WASHINGTON (AP) — “Tax Day is a dreaded deadline for millions, but for nearly half of U.S. households it’s simply somebody else’s problem. About 47 percent will pay no federal income taxes at all for 2009 (see chart above, data here). Either their incomes were too low, or they qualified for enough credits, deductions and exemptions to eliminate their liability. That’s according to projections by the Tax Policy Center.
In recent years, credits for low- and middle-income families have grown so much that a family of four making as much as $50,000 will owe no federal income tax for 2009, as long as there are two children younger than 17.
Tax cuts enacted in the past decade have been generous to wealthy taxpayers, too, making them a target for President Barack Obama and Democrats in Congress. Less noticed were tax cuts for low- and middle-income families, which were expanded when Obama signed the massive economic recovery package last year. The result is a tax system that exempts almost half the country from paying for programs that benefit everyone, including national defense, public safety, infrastructure and education. It is a system in which the top 10 percent of earners — households making an average of $366,400 in 2006 — paid about 73 percent of the income taxes collected by the federal government.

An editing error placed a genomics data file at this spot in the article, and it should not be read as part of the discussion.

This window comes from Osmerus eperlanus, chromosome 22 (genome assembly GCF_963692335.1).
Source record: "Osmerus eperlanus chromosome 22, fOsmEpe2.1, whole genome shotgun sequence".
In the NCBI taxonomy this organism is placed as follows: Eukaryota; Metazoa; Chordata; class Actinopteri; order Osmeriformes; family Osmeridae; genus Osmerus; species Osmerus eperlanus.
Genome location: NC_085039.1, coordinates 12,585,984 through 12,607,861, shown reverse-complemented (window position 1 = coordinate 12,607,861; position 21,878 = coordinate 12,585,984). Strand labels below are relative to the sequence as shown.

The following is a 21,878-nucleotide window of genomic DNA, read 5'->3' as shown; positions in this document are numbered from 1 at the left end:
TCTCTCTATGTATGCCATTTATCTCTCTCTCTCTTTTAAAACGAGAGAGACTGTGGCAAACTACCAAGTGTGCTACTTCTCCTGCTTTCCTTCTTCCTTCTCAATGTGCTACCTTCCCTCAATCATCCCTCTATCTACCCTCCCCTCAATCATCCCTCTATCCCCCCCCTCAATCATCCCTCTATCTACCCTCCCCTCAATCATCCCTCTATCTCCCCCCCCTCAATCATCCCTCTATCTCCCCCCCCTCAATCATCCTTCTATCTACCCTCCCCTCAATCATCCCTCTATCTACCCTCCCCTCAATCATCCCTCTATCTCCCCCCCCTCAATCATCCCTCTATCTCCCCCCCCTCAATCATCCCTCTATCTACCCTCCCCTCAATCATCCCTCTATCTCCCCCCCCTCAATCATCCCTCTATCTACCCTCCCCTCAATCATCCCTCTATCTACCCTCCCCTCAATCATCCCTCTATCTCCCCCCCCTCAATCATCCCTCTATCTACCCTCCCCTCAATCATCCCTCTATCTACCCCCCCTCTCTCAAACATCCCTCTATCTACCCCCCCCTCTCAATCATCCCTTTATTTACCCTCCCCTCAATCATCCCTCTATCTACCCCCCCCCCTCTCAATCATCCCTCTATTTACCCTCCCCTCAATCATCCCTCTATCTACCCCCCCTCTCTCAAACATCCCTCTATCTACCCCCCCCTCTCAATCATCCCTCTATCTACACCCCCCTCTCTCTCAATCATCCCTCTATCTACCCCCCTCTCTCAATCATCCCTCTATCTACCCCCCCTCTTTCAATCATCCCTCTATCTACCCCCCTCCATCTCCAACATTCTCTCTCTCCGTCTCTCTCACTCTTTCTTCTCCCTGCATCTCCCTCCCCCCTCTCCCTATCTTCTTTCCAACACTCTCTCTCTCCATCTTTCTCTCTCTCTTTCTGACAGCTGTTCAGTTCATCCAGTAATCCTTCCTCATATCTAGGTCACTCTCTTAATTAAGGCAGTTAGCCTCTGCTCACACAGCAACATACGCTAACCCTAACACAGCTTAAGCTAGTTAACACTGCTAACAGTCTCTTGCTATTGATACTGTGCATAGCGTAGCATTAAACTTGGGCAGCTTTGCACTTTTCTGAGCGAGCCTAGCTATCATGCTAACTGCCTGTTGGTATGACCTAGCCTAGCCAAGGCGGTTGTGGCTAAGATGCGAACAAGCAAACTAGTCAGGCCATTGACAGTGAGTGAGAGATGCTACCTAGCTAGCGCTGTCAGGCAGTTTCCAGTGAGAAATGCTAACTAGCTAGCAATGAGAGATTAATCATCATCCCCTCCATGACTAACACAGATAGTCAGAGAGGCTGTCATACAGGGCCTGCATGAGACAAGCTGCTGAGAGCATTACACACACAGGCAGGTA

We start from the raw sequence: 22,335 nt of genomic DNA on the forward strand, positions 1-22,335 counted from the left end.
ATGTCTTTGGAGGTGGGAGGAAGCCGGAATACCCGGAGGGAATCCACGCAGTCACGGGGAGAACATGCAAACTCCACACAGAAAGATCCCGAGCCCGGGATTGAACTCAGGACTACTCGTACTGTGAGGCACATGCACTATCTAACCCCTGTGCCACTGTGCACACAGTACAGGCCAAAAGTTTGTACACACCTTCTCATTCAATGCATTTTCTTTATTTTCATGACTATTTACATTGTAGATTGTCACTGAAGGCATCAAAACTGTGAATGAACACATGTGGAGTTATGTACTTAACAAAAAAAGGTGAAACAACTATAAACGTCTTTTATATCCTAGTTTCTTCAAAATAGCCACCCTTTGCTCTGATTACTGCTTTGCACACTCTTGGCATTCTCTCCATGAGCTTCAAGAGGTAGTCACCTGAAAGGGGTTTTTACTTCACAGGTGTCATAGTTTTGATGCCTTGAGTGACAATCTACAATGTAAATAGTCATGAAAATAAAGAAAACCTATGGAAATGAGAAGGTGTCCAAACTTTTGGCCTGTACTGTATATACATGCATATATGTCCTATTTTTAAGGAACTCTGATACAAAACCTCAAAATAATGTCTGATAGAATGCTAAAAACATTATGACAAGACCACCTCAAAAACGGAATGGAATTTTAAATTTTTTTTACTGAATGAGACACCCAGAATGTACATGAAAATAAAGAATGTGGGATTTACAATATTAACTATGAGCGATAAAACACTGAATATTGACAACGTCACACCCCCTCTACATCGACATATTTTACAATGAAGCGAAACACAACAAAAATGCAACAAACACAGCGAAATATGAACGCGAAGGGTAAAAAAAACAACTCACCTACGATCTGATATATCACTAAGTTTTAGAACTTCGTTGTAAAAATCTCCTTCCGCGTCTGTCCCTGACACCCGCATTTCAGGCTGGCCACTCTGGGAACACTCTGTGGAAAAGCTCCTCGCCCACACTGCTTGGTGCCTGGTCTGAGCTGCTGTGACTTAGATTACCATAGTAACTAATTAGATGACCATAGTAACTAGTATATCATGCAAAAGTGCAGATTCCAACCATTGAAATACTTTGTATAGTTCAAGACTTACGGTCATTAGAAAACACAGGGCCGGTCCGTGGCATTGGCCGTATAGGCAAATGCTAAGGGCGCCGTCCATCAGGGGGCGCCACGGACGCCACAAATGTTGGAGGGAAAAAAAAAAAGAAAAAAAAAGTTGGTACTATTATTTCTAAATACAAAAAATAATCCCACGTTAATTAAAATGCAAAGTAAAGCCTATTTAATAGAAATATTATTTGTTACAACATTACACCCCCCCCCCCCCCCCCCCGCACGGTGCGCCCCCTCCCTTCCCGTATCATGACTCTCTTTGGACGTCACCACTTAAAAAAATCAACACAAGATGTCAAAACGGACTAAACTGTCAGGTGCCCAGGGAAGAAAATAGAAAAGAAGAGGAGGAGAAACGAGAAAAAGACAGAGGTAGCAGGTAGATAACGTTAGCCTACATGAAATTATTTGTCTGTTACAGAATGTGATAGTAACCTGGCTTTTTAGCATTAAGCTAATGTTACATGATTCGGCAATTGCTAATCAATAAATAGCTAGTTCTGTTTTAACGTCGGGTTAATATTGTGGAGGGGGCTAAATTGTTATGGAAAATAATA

The bottom 40 percent, on average, make a profit from the federal income tax, meaning they get more money in tax credits than they would otherwise owe in taxes. For those people, the government sends them a payment. “We have 50 percent of people who are getting something for nothing,” said Curtis Dubay, senior tax policy analyst at the Heritage Foundation.”
Mark J. Perry – Carpe Diem
Washington, D.C., United States
Dr. Mark J. Perry is a professor of economics and finance in the School of Management at the Flint campus of the University of Michigan. Perry holds two graduate degrees in economics (M.A. and Ph.D.) from George Mason University near Washington, D.C. In addition, he holds an MBA degree in finance from the Curtis L. Carlson School of Management at the University of Minnesota. Perry is currently on sabbatical from the University of Michigan and is a visitor at The American Enterprise Institute in Washington, D.C.
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